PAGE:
Patients with early-stage Hodgkin’s lymphoma and a favorable prognosis can be treated with less intensive chemotherapy and radiotherapy regimens without affecting outcomes. This is the first study to show that less intensive therapy can be used without sacrificing benefits, according to lead author Andreas Engert, MD, and colleagues.
The saying that “knowledge is power” holds especially true when it comes to a lymphoma diagnosis, and there are best practices for clinicians who want to fully educate their patients. Presentations at ASH 2010 offer data and advice on how to approachand improveeducation efforts among clinicians and patients.
Canadian researchers also find that patients are not having recommended cancer screening studies done on a regular basis.
Combined with first-line chemotherapy, intravenous delivery therapy also confers a survival benefit over oral bisphosphonates. Gareth J. Morgan, MD, PhD, lead investigator of the Medical Research Council Myeloma IX study, will share additional trial results at ASH 2010.
Eighteen-month follow up supports lower-dose nilotinib as the new standard of care for newly diagnosed chronic myeloid leukemia. The ENESTnd trial (Evaluating Nilotinib Efficacy and Safety in Clinical Trials of Newly Diagnosed Ph+CML Patients) enrolled 846 patients at 217 sites in 35 countries. Timothy P. Hughes, MD, MBBS, will present an update to the ENESTnd trial at ASH 2010.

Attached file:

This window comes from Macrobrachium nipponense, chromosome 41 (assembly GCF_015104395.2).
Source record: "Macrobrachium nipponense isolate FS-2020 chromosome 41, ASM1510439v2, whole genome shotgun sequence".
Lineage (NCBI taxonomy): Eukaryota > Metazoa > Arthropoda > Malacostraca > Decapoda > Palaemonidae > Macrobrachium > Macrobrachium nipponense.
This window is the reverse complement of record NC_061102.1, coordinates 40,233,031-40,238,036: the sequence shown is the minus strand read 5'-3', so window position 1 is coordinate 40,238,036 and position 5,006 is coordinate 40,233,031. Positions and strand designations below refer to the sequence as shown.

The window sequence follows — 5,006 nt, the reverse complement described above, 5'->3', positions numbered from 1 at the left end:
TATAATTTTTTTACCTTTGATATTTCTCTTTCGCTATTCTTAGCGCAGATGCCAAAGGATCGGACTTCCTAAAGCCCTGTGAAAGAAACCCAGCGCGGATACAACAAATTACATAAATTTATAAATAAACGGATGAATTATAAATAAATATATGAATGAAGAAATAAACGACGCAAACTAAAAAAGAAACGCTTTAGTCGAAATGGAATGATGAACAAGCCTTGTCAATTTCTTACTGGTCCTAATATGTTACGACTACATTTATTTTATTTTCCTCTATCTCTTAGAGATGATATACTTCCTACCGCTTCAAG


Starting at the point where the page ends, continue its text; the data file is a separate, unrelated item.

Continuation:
HIV’s disruption of immune system function may cause the immune system cells themselves to become cancerous, NCI researchers have concluded. If so, this might explain why patients with AIDS are 100 times more likely to be diagnosed with non-Hodgkin’s lymphoma than the general population.
Physicians must engage and educate patients about significant risk for cardiovascular disease.
Mismanaged therapy at one institution has dealt a blow to the field, but practitioners explain why the technique remains worthwhile.
Testing for EGFR and ALK mutations reveals tumor behavior and helps tailor treatment.
Should surgery dominate as the standard of care for mesothelioma or be in reserve for a select group of pts?
Surgical intervention for mesothelioma has become widely accepted, but controversy persists: Should surgery be the standard of care or should it be offered only to select patients? According to scientific literature, surgery decreases morbidity and mortality while also improving outcomes compared with adjunctive therapy alone.